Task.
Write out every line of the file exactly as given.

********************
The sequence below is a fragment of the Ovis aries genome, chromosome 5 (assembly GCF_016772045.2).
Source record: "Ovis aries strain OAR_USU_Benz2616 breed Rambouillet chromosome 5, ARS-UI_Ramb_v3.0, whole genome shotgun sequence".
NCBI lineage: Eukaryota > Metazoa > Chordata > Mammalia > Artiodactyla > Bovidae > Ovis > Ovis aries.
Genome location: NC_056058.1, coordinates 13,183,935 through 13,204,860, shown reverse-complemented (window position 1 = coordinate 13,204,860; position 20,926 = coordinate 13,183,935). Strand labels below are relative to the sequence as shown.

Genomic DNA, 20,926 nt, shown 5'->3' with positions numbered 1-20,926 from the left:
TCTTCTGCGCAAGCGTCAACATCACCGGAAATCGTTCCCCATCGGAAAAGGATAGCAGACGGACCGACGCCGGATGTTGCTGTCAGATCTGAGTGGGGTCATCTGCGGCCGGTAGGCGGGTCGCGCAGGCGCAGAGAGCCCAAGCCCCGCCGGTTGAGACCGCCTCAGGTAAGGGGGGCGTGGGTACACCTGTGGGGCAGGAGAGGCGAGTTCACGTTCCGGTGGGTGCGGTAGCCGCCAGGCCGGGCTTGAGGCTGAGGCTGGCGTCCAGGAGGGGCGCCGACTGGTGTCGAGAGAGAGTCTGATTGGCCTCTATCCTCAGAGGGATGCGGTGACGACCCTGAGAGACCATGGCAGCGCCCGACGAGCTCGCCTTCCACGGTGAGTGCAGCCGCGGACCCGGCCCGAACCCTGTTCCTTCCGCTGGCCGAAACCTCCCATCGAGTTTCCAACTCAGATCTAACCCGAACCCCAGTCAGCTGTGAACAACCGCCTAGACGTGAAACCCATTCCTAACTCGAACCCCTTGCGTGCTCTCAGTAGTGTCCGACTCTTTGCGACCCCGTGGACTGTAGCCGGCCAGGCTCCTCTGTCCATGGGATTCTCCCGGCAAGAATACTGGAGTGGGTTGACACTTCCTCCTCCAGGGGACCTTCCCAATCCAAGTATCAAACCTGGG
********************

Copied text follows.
The sequence below is a fragment of the Ovis aries genome, chromosome 5 (assembly GCF_016772045.2).
Source record: "Ovis aries strain OAR_USU_Benz2616 breed Rambouillet chromosome 5, ARS-UI_Ramb_v3.0, whole genome shotgun sequence".
NCBI lineage: Eukaryota > Metazoa > Chordata > Mammalia > Artiodactyla > Bovidae > Ovis > Ovis aries.
Genome location: NC_056058.1, coordinates 13,183,935 through 13,204,860, shown reverse-complemented (window position 1 = coordinate 13,204,860; position 20,926 = coordinate 13,183,935). Strand labels below are relative to the sequence as shown.

Genomic DNA, 20,926 nt, shown 5'->3' with positions numbered 1-20,926 from the left:
TCTTCTGCGCAAGCGTCAACATCACCGGAAATCGTTCCCCATCGGAAAAGGATAGCAGACGGACCGACGCCGGATGTTGCTGTCAGATCTGAGTGGGGTCATCTGCGGCCGGTAGGCGGGTCGCGCAGGCGCAGAGAGCCCAAGCCCCGCCGGTTGAGACCGCCTCAGGTAAGGGGGGCGTGGGTACACCTGTGGGGCAGGAGAGGCGAGTTCACGTTCCGGTGGGTGCGGTAGCCGCCAGGCCGGGCTTGAGGCTGAGGCTGGCGTCCAGGAGGGGCGCCGACTGGTGTCGAGAGAGAGTCTGATTGGCCTCTATCCTCAGAGGGATGCGGTGACGACCCTGAGAGACCATGGCAGCGCCCGACGAGCTCGCCTTCCACGGTGAGTGCAGCCGCGGACCCGGCCCGAACCCTGTTCCTTCCGCTGGCCGAAACCTCCCATCGAGTTTCCAACTCAGATCTAACCCGAACCCCAGTCAGCTGTGAACAACCGCCTAGACGTGAAACCCATTCCTAACTCGAACCCCTTGCGTGCTCTCAGTAGTGTCCGACTCTTTGCGACCCCGTGGACTGTAGCCGGCCAGGCTCCTCTGTCCATGGGATTCTCCCGGCAAGAATACTGGAGTGGGTTGACACTTCCTCCTCCAGGGGACCTTCCCAATCCAAGTATCAAACCTGGG